Sunday, November 2, 2014
Holy Cow, Will!
You and the ski legends “upstairs” have been busy. After an October full of balmy temperatures and a Halloween that will go on record as one of the warmest in a handful of Halloweens, the big blanket of Willy that I am looking at this morning is another testament to your love for snow.
Friday night I was watching the neighbourhood kids in their Halloween costumes parade from door to door in their “skinny” costumes instead of the “fat” ones we’ve become accustomed to because of the snowsuits the little ones needed to wear underneath their costumes. No little roly-poly’s this year, no mittens or gloves or winter boots and no snow to trudge through. The streets were alive with kids and parents who were not in a hurry to get out of the cold and back into their homes unlike some of the bitter cold Halloweens I remember when you boys were younger.
This morning is quite different. As the snow continues to fall the streets in our Community are quiet. It seems no one is rushing out of their homes… yet. It is still early and soon there will be a few who will venture out to begin to shovel their driveways. By mid morning I’m pretty sure our cul-de-sac will be full of kids in snow gear building snow forts and snowmen, piling snow to build jumps, and the “snow toys” that have been packed away since last winter will find themselves once again all over the yards of those with children. Until three years ago that was our house and if I could wish it all over again I would.
The season of winter coats and pants and wet socks begins. The season of lost mitts and constant reminders to put on warm winter boots is now here. The days of clean clothes being dumped from the dryer so the wet ones could be tossed in to dry while the kettle was boiling water for hot chocolate is about to begin. The front door mess of wet toques and mitts, of snow boots and jackets, and ski pants with one leg turned inside out while sometimes still attached to a snow boot is now a memory of winters past. And perhaps the sweetest memory of all was your rosy cheeks and crazy “toque-head” hair. Many a time, you’d adorn one sockless foot while the other sock looked like a snake because your foot was pulled from your snow boot while your sock somehow wanted to stay in there, your big boisterous voice full of excitement and your unforgettable BIG smile when you’d finally come inside from a building-then-playing session in the big snow. Will, these were the days that I will cherish always — the days I would give anything to have back. I’m sure you also remember my raised voice, the sound of my frustration at the mess that would accumulate at the front door. When I’d tell you to hang up your stuff, you and your brothers would say the same thing, “Mom, it doesn’t fit in the closet” or “Mom, what’s the use of putting it away when I’m gonna put it on again as soon as it’s dry.” And so it seemed that the heap of wet jackets and clothing and all the extra stuff that became a part of the front entrance to our home somehow stayed there for the whole winter. Yup, those were the winters I will fondly remember, the gifts of ordinary winter days.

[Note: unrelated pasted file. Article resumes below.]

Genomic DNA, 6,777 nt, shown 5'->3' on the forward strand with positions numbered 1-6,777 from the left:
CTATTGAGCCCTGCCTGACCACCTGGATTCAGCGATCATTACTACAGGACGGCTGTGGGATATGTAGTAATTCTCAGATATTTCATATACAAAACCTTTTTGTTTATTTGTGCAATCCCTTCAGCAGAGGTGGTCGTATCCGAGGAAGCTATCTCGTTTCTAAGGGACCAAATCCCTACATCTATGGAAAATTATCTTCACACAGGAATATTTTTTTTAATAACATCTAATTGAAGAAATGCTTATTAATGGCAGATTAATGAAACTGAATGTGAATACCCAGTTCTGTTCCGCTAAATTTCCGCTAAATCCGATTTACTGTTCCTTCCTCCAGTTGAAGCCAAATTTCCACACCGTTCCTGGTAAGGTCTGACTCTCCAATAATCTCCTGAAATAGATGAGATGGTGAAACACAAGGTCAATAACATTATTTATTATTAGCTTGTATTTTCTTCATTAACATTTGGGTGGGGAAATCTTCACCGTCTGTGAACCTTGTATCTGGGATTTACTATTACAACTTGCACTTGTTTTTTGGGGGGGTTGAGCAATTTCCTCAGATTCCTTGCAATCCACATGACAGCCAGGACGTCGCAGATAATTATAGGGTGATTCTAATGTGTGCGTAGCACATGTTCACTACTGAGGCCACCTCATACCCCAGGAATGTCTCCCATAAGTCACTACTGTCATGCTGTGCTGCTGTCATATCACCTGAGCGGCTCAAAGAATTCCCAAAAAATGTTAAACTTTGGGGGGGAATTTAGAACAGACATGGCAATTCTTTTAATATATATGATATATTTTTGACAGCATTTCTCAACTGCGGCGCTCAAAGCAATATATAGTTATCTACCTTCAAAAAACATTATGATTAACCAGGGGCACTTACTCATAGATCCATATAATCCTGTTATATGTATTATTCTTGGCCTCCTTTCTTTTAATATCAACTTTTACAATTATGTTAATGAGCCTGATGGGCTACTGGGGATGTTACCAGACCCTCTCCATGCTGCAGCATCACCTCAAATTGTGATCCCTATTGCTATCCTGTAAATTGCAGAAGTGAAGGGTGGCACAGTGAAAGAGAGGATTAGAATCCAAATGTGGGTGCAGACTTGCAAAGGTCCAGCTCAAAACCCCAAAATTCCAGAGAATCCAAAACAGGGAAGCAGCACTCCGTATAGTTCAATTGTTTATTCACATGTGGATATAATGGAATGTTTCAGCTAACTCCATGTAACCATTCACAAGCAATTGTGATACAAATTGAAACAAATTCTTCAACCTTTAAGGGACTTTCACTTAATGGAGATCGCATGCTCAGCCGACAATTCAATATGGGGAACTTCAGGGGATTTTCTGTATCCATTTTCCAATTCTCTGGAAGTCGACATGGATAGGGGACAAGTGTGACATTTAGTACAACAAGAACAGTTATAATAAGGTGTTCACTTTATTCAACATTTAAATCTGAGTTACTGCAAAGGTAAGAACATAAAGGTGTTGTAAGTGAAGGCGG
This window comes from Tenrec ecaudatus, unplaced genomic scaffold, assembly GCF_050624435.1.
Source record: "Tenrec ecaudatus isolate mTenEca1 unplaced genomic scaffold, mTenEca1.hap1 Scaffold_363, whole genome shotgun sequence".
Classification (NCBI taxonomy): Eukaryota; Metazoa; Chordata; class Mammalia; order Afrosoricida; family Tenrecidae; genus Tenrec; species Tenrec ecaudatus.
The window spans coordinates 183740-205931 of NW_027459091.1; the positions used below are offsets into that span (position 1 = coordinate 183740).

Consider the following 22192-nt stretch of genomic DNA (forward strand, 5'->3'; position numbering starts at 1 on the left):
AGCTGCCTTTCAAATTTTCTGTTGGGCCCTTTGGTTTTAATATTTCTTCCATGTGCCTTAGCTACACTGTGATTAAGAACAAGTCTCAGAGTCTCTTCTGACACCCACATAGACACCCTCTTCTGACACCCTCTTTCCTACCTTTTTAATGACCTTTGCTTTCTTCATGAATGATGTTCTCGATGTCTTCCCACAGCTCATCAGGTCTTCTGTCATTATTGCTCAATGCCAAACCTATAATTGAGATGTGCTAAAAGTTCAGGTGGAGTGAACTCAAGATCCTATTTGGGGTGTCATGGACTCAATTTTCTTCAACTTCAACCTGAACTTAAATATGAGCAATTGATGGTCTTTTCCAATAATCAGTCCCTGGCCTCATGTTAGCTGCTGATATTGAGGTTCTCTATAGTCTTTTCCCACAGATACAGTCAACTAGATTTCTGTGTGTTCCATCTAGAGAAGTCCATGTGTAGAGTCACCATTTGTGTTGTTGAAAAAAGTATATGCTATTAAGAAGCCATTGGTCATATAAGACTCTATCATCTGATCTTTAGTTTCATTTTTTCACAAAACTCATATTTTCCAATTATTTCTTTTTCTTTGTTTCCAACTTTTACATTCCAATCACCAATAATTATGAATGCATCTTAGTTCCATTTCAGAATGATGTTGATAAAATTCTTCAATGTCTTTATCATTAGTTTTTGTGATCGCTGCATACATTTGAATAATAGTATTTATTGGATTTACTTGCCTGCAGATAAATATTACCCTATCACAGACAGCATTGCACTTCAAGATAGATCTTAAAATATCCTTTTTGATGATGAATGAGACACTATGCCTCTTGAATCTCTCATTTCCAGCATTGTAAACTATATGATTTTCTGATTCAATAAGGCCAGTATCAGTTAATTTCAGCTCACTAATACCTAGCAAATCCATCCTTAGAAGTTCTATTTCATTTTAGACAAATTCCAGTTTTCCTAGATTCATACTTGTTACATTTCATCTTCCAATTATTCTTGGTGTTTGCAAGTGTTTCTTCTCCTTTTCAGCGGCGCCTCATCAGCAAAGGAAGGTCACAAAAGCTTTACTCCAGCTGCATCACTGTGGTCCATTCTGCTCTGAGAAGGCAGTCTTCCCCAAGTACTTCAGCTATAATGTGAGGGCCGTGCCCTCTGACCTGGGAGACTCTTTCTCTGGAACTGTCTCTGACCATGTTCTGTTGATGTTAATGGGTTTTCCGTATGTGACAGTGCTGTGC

Today I imagine you up there with your BIG smile and boisterous yippees and yahoos making all that snow that wintertime brings with a big heavenly snow machine. I can visualize you wanting to dump bigger and bigger amounts upon us down here… though not for me per se, but for all the ski nuts like your dad and your brothers and your ski buddies who are anxious to begin a winter full of fun on skis and snowboards. Undoubtedly I will need to remind myself over and over, again and again, in the upcoming months of how much you loved the snow — a tactic I use to get through our winters down here without you. When watching the snow pile up appears nothing but a headache to me, I remind myself of how much you loved it and that can make me smile at all of it (for now).
Love you, Willy. Like a bus and a big heavenly snow machine.